My Lords, the police are operationally independent of government. The investigation of allegations of sexual abuse and how the police conduct those investigations, including whether to commission any form of internal inquiry, are operational matters for the relevant chief officer. It is for the police and crime commissioner to hold their force to account.
My Lords, having served in the Home Office for four years, I understand about the operational independence of the police, but this matter has gone beyond operational affairs; it has become a matter of confidence in the police and the police service. The chief constable of Wiltshire has gone beyond the police duties of investigating allegations and following up evidence and has pronounced a verdict of guilty on the late Sir Edward Heath in respect of allegations of child abuse even before his inquiry is complete. The officer in charge of the inquiry, having made a stupid mistake at the beginning, has now been obliged to be withdrawn because of ill health—I think he is having a nervous breakdown. The inquiry is being pursued in a way which looks to many people more like a fishing expedition than a serious pursuit of allegations and evidence. Is it not high time that this operation was reviewed independently either by a retired judge, as in the case of Operation Midland, or by a retired chief constable of recognised efficiency and integrity?
My Lords, first, without talking about any individual investigation, I express my profound sympathy with the families and friends of people who have been wrongfully named in the press or who, after they have died, have had defamatory statements made about them. In any investigation, it is a matter for the police. On investigations of complaints against a chief officer, I know, because I took through the Bill that became the Policing and Crime Act, that we have strengthened the independence of the police complaints system and the accountability of chief officers. Any allegations of misconduct against a chief officer should be investigated by the IPCC.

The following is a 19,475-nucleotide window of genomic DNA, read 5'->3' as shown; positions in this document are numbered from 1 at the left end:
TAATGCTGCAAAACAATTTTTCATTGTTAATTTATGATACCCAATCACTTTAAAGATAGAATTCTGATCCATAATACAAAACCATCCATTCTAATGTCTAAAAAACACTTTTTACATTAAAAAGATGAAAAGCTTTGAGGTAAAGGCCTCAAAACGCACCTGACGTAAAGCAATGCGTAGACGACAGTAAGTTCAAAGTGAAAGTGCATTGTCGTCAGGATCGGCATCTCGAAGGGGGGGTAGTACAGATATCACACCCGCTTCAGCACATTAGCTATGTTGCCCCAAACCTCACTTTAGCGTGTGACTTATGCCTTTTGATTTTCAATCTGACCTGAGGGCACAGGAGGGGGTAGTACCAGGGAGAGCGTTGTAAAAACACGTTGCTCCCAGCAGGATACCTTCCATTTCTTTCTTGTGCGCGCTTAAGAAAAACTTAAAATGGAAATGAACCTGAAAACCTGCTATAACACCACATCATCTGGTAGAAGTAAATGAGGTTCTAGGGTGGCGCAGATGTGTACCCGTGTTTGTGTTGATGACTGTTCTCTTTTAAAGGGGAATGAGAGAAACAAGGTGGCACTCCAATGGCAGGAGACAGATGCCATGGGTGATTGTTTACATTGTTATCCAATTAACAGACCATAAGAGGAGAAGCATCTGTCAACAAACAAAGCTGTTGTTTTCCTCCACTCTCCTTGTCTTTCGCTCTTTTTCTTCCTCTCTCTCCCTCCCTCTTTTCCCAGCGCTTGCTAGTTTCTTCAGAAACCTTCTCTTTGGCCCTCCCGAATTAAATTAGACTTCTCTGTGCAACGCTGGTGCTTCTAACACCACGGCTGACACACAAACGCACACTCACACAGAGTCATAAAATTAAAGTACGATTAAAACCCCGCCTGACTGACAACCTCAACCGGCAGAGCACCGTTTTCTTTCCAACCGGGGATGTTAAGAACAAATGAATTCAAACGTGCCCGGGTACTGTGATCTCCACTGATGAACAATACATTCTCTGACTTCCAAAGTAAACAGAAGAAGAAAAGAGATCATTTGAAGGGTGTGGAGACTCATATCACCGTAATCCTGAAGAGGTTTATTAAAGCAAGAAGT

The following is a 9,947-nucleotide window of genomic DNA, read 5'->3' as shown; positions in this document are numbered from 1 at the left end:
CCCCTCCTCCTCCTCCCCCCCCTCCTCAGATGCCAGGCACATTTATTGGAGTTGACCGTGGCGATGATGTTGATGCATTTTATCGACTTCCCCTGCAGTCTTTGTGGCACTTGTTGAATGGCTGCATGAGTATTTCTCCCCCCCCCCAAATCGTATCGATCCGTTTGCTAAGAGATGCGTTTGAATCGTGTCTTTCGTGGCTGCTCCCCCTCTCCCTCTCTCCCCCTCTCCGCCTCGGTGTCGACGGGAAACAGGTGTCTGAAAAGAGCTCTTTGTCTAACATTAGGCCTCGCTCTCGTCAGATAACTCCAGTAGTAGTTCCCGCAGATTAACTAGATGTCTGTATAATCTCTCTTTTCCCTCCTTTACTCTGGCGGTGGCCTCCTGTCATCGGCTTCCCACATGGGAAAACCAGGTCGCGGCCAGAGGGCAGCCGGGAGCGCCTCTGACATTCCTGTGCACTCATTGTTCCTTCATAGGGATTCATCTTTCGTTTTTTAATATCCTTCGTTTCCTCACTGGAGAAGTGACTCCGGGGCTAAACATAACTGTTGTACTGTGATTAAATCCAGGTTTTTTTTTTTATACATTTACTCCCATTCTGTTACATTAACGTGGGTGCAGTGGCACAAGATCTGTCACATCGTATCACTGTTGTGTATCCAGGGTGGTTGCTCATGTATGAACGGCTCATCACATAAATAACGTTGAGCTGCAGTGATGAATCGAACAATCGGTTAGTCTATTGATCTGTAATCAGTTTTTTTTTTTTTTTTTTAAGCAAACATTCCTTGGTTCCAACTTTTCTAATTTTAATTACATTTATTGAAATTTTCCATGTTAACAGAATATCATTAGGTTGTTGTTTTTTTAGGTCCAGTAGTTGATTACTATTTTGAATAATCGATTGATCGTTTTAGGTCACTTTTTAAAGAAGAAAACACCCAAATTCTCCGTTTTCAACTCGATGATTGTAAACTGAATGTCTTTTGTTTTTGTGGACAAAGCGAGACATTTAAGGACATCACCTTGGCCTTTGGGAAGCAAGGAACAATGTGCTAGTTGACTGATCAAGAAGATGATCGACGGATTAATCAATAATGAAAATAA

I declare my interest as chair of the Sir Edward Heath Charitable Foundation. I join my predecessor in that position in asking the Minister to whom is this chief constable accountable? If it is not the police and crime commissioner for Wiltshire and Swindon, surely it is not the secret and unnamed group of people whom he has decided to appoint. There are increasing concerns about the conduct of this inquiry, and we need to know to whom this chief constable is accountable.
I thank my noble friend for that question. He will know that it is not appropriate for me to comment on individual operational matters, which are a matter for the relevant chief officer. As I have said, chief officers are held to account in respect of operational matters by their police and crime commissioner. In line with recognised best practice, Wiltshire Police also recently commissioned Operation Hydrant to undertake an independent review of the investigation to ensure its ongoing proportionality and justification. My noble friend talked about the secret and unnamed group. It is recognised as best practice and that is what Wiltshire Police has done. It has engaged a panel of independent experts outside policing who are providing ongoing scrutiny of the investigation to ensure its proportionality and justification. The membership includes individuals from the legal profession and academics.
The newspaper quotations last month came from an anonymous source claiming to know the views of the chief constable for Wiltshire. This raises the issue of the relationship between the police and the national press and makes the case for Leveson part 2 even stronger. Coming to the role of the police and crime commissioner to which the Minster has referred, the second issue relates to the call for a government-instituted judicial inquiry into Operation Conifer, the investigation by Wiltshire police. Will the Government confirm that the Wiltshire police and crime commissioner has the power to commission such a judicial inquiry into an operation by his own force? Thirdly, will the Government confirm that if any hard evidence actually emerged that the chief constable had made the comments claimed by the anonymous newspaper source, the Wiltshire police and crime commissioner could, under his powers, suspend or dismiss the chief constable? In other words, is the ball not very much in the elected Wiltshire police and crime commissioner’s court?
The noble Lord raises a very good point about the role of the police and crime commissioner in this situation. Without talking about the specific case about which the noble Lord, Lord Armstrong, has asked, it is for the police and crime commissioner to make the decision to appoint, to suspend or to remove a chief constable. In making the decision to compel a chief constable to resign or to retire, a PCC is bound by certain requirements including acting reasonably, acting fairly and consulting the chief constable and the local police and crime panel. A PCC may compel a chief constable to resign or to retire under Section 38(3) of the Police Reform and Social Responsibility Act 2011.